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Are You Drowning In Grief?

57% of American’s have experienced a loss in the last 3 years.
You are not alone.
The majority of Americans are grieving over a loved one.


Death of a Family or Friend


Death of a Pet


Death of a Spouse


Death of a Child


Haven't Experienced Death in the Last 3 Years

The Facts

What is grief?

Grief is a deep and instinctual response that we experience after a loss. You may find yourself awash in feelings that conflict with how you think you should feel. Grief is often so powerful, that it can affect both your physical and mental health.

The Reason

What causes grief?

While we often associate grief with the death of a loved one, that’s not always the case. Any loss can trigger symptoms of grief, including: 

  • A divorce, separation, or a break-up
  • Job loss
  • A serious diagnosis of yourself or a loved oneThe death of a pet
  • A miscarriage
  • A loss of friendship
  • Selling an old family home
  • Feeling unsafe after a trauma
  • Retirement
  • Loss of financial stability
  • Loss of health

The Symptoms

What are the symptoms of grief?

If you are grieving, along with all the feelings you may also experience some or all of the following physical symptoms:

  • Nausea and upset stomach
  • Diarrhea and other digestive issues
  • Extreme fatigue
  • Increased inflammation
  • Sore muscles and an achy body
  • Headache
  • Heartache
  • A weakened immune system
  • Sleep disruptions

The Urgency

Don't waste any more time submerged in grief?

Grief can make us want to retreat and hide. While grief is part of a natural process in how we experience loss, sometimes it can help to have someone be there in the dark times. Therapy can help you process your loss. Even if talking about your feelings is not something you are used to doing, it can help. If you find yourself isolating or feel like you are drowning, it is important to reach out for help. 

“The reality is that you will grieve forever. You will not ‘get over’ the loss of a loved one; you will learn to live with it. You will heal and you will rebuild yourself around the loss you have suffered. You will be whole again but you will never be the same. Nor should you be the same nor would you want to.”

– Elisabeth Kubler-Ross

The Understanding

The Five Stages of Grief

It’s important to know that you may not experience the five stages in order. You may feel angry, then skip to bargaining, before moving on to denial and then acceptance. Some individuals stay in a particular stage longer than others. There is no prescribed way to grieve. But if you reach for support here, you will have someone at your side every step of the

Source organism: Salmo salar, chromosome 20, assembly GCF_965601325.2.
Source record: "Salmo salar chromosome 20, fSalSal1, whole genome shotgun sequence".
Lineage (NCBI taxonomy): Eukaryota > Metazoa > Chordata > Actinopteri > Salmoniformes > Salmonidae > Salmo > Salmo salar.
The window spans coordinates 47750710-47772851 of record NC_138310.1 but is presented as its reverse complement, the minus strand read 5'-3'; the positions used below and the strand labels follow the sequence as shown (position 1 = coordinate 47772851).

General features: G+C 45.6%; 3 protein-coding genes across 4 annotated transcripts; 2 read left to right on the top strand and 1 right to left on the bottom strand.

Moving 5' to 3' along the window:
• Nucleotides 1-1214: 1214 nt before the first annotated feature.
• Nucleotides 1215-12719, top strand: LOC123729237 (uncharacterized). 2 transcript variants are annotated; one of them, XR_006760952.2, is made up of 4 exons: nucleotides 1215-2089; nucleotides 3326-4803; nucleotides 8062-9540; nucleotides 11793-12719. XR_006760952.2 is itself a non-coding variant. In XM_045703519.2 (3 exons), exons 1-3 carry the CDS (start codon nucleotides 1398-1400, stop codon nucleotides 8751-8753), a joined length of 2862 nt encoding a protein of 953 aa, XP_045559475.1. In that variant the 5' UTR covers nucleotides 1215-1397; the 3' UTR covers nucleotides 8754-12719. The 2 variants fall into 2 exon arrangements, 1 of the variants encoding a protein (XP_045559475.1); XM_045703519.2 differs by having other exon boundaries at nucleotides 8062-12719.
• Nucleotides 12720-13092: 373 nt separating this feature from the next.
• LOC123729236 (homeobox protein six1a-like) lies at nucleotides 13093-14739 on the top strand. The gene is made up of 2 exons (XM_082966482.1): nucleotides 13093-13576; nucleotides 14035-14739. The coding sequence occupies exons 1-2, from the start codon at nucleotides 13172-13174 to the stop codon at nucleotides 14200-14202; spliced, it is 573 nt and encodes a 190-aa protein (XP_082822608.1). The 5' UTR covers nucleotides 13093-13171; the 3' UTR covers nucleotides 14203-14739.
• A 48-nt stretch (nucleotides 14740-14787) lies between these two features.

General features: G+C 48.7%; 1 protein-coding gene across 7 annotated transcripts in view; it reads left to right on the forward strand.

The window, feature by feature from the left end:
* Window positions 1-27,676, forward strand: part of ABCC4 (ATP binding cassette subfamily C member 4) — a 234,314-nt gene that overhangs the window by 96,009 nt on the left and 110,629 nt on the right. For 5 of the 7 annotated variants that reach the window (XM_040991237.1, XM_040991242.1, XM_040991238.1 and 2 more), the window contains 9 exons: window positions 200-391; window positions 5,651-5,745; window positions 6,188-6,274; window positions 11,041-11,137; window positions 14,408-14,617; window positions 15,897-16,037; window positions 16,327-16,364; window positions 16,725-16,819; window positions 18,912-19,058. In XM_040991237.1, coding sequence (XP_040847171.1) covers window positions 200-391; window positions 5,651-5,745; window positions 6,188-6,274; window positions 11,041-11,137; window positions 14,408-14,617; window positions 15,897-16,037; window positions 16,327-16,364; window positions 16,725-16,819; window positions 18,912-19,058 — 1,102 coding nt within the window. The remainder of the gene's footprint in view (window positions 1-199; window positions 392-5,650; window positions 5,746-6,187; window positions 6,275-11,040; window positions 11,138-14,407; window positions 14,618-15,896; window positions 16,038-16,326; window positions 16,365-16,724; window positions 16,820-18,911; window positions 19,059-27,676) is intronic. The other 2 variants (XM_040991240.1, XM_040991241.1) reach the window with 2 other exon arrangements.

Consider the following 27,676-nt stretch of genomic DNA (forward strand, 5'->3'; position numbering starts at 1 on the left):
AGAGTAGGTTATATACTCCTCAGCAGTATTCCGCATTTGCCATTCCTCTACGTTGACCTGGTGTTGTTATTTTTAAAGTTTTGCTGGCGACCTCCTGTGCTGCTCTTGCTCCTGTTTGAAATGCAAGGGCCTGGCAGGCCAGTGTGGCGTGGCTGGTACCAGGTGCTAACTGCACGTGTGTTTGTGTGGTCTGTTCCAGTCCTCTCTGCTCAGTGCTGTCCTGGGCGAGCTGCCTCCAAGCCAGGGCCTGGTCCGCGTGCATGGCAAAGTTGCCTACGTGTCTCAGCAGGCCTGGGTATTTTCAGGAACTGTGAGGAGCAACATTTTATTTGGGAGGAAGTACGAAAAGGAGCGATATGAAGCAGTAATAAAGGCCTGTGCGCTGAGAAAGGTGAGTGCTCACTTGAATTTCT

Feeling out of touch with reality or in denial about what may have happened.

You may also feel shock, numbness, fear, disbelief, and being un-present.


As reality sets in, anger is a normal emotion to feel. Whether it’s directed at yourself, your loved one, or the situation in general. 

You may also be feeling anxiety, resentment, irritation, guilt, and frustration.


You may experience feelings of helplessness and desperation, or recurring thoughts of “what if” and “if only”.

You may also experience the struggle to find worth and meaning.


There comes a time when the fog begins to clear and the permanence of your loss becomes real. This can be the time when keen new feelings of sadness set in.

You may feel more isolated, turning inward for reflection, or have feelings of helplessness, hostility, and emptiness.


After accepting the reality, you may move into a deeper sense of calm. Sadness, shame, and regret may still rise, but the earlier tides of bargaining, denial, and anger ebb and flow less frequently. 

You may also experience being more drawn back into life, searching for and finding new meaning, and a sense of something new emerging.

“No one ever told me that grief felt so much like fear.”

~ C.S. Lewis

Losing Something or Someone is Already Painful Enough.

If It Feels like You Could Use More Support, I am here to Help You.